WASHINGTON -- Rep. Tim Bishop (D-Southampton) has a significant head start in the money race over his Republican challenger, state Sen. Lee Zeldin (R-Shirley), as they gear up for the general election, according to their filings with the Federal Election Commission.

Bishop, who is seeking a seventh term representing the East End district, reported he had $1.1 million on hand at the end of June. Zeldin said he had $136,359 left after an expensive June 20 primary victory.

They submitted their reports to the FEC late Tuesday.

Bishop faced no primary foe, but his campaign said he raised a record $525,000 from April through June, including more than 2,000 small-donor contributions of less than $100.

Zeldin said his campaign used $714,029 of the $850,387 it had raised to defeat Ronkonkoma attorney George Demos -- who spent $2.7 million on his race after he loaned his campaign $2.5 million.

Demos was aided by $1.3 million in Americans for Common Sense super PAC ads paid for by his father-in-law, California developer and Democratic donor Angelo Tsakopoulos.

"While the primary was expensive, we have scores of fundraisers planned to replenish our coffers and we will absolutely have the resources necessary to win," said Zeldin spokeswoman Kara Cumoletti.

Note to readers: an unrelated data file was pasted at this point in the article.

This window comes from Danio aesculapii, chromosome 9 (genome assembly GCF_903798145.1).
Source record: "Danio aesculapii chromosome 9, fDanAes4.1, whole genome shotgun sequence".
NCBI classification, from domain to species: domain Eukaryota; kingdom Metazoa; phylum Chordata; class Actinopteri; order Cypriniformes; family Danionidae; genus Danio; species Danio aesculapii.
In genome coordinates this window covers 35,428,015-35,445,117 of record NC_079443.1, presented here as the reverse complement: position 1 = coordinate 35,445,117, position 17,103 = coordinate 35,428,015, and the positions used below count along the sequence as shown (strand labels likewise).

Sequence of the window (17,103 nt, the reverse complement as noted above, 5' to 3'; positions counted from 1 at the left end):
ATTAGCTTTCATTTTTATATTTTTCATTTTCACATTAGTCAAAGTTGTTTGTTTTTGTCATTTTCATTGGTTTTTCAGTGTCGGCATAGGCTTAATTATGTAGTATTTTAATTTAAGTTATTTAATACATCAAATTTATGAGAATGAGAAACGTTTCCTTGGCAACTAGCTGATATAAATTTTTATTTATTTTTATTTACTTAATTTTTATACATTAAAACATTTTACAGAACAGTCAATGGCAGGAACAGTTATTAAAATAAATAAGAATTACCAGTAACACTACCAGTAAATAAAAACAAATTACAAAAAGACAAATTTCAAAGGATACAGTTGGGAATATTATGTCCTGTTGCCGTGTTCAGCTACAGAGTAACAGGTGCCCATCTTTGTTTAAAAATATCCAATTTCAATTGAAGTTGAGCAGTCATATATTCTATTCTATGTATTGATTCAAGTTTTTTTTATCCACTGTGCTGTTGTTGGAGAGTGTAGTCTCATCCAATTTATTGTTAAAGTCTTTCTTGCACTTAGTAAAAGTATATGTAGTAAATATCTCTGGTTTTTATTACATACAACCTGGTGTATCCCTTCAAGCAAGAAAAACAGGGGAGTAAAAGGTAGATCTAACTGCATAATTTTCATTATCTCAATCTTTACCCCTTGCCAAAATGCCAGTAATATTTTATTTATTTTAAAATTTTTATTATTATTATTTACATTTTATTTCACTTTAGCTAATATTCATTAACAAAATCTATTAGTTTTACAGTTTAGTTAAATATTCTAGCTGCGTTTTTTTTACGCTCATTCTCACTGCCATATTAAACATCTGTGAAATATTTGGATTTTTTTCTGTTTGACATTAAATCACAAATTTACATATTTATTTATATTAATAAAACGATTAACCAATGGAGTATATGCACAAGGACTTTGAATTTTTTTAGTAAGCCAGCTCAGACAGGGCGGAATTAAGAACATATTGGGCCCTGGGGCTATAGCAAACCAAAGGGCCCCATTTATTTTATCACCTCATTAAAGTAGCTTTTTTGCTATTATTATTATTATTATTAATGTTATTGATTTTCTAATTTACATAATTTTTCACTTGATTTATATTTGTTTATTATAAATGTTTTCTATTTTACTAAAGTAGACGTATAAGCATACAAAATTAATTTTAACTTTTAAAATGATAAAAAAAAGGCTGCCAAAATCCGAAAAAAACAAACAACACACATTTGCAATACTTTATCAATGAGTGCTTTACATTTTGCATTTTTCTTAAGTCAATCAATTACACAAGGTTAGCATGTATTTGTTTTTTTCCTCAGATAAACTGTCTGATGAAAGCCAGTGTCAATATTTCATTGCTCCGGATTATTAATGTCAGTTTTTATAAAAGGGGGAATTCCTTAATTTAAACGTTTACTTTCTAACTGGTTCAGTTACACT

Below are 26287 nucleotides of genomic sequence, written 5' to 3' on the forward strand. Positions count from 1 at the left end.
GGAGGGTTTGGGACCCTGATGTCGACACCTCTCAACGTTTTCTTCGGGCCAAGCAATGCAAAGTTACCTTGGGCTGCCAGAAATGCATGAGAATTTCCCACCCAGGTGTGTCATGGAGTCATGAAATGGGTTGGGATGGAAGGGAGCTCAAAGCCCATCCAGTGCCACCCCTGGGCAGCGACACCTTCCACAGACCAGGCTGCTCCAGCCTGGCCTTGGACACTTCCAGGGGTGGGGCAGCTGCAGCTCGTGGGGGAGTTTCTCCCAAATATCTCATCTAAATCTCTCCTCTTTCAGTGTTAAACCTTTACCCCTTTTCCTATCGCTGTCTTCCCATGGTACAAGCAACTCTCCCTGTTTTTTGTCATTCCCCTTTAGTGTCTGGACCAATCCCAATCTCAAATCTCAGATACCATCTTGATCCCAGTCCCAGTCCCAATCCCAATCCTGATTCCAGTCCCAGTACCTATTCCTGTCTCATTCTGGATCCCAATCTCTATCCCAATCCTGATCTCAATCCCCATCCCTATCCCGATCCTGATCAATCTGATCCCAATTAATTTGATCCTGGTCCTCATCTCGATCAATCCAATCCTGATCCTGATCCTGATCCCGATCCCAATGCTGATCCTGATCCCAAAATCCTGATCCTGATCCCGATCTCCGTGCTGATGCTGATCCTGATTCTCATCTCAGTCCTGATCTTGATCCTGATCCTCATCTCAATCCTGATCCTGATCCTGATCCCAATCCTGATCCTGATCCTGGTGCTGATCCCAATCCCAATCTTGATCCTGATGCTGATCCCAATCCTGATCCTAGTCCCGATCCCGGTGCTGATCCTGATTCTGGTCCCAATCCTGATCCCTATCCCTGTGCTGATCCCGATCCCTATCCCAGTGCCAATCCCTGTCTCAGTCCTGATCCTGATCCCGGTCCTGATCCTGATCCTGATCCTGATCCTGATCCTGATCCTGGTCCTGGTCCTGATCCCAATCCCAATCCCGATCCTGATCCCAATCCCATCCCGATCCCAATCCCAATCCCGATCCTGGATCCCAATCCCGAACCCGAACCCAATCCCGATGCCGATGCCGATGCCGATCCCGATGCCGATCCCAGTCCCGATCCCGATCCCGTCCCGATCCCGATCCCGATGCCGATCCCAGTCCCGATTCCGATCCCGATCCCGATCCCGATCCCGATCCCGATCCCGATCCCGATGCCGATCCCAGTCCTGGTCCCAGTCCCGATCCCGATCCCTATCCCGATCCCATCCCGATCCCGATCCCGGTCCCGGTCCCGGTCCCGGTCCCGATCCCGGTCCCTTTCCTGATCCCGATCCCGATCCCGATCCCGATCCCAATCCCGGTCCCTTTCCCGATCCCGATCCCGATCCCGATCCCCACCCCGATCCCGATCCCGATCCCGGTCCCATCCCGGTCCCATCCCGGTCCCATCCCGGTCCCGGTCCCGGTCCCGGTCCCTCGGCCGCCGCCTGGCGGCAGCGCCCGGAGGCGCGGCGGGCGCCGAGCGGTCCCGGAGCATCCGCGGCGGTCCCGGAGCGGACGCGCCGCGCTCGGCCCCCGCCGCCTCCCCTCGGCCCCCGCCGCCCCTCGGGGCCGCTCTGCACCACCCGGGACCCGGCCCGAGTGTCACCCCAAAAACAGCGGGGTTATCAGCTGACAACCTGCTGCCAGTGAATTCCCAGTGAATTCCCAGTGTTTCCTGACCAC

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Beginning in September, Zeldin and Bishop are expected to boost their fundraising as both national parties, as well as outside super PACs and nonprofit groups, flood the district with TV ads, mailings and robocalls.

Meanwhile, Republican lawyer and businessman Bruce Blakeman loaned his campaign $500,000 on June 30 in his race against Democratic Nassau District Attorney Kathleen Rice to succeed retiring Rep. Carolyn McCarthy (D-Mineola). That brings Blakeman's total loans to his campaign to $700,000.

As of July 1, Blakeman had $610,138 on hand and Rice had $1.4 million in cash.

"Bruce Blakeman has the resources to win this race and become our next congressman," said spokesman Matt Coleman.

"Kathleen has built an unmatched grassroots network of support," said Rice campaign spokesman Eric Phillips. "She's ruthlessly saved her resources and she's spent wisely building the infrastructure it will take to win in November."

With Paul LaRocco